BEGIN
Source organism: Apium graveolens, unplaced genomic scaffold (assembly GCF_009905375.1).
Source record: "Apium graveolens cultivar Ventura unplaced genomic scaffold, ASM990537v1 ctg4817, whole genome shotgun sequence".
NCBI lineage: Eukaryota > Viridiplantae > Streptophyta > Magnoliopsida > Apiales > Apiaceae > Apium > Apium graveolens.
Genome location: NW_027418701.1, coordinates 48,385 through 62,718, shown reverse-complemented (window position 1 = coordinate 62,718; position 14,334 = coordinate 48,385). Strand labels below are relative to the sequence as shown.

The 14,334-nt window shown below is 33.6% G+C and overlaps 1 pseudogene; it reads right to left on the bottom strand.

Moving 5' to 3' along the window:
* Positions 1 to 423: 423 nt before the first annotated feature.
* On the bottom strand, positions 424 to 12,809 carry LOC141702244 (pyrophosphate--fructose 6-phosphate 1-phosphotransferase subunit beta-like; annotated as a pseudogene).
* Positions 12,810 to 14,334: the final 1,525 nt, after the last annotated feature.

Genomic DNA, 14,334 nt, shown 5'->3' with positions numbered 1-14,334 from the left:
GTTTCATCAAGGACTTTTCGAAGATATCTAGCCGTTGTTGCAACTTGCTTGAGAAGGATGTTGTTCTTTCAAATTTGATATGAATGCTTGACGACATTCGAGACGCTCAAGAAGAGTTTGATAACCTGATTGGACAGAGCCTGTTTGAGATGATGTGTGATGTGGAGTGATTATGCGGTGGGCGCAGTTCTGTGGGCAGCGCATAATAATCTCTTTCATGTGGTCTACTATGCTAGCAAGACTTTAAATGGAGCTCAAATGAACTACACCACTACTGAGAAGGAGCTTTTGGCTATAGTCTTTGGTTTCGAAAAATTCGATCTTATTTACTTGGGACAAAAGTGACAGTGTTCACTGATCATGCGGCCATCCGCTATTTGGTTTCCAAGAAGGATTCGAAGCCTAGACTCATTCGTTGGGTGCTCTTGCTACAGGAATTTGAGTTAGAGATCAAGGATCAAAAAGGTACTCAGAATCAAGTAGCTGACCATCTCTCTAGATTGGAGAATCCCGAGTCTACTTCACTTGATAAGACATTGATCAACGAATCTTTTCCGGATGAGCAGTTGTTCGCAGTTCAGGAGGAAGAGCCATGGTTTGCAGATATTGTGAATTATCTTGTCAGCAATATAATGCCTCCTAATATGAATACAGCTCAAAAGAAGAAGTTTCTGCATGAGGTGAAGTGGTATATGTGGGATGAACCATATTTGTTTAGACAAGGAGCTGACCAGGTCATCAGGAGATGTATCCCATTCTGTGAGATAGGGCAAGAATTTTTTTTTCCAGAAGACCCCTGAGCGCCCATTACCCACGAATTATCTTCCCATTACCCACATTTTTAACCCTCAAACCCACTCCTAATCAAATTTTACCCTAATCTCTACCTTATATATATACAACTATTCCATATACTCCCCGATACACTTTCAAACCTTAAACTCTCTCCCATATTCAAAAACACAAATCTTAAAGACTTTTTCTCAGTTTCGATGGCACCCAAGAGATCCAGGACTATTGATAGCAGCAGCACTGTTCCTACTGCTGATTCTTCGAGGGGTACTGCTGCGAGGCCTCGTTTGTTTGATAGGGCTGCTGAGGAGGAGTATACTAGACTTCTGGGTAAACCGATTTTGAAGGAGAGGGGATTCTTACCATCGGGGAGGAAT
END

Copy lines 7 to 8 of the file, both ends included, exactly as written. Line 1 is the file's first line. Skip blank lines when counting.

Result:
* Positions 1 to 423: 423 nt before the first annotated feature.
* On the bottom strand, positions 424 to 12,809 carry LOC141702244 (pyrophosphate--fructose 6-phosphate 1-phosphotransferase subunit beta-like; annotated as a pseudogene).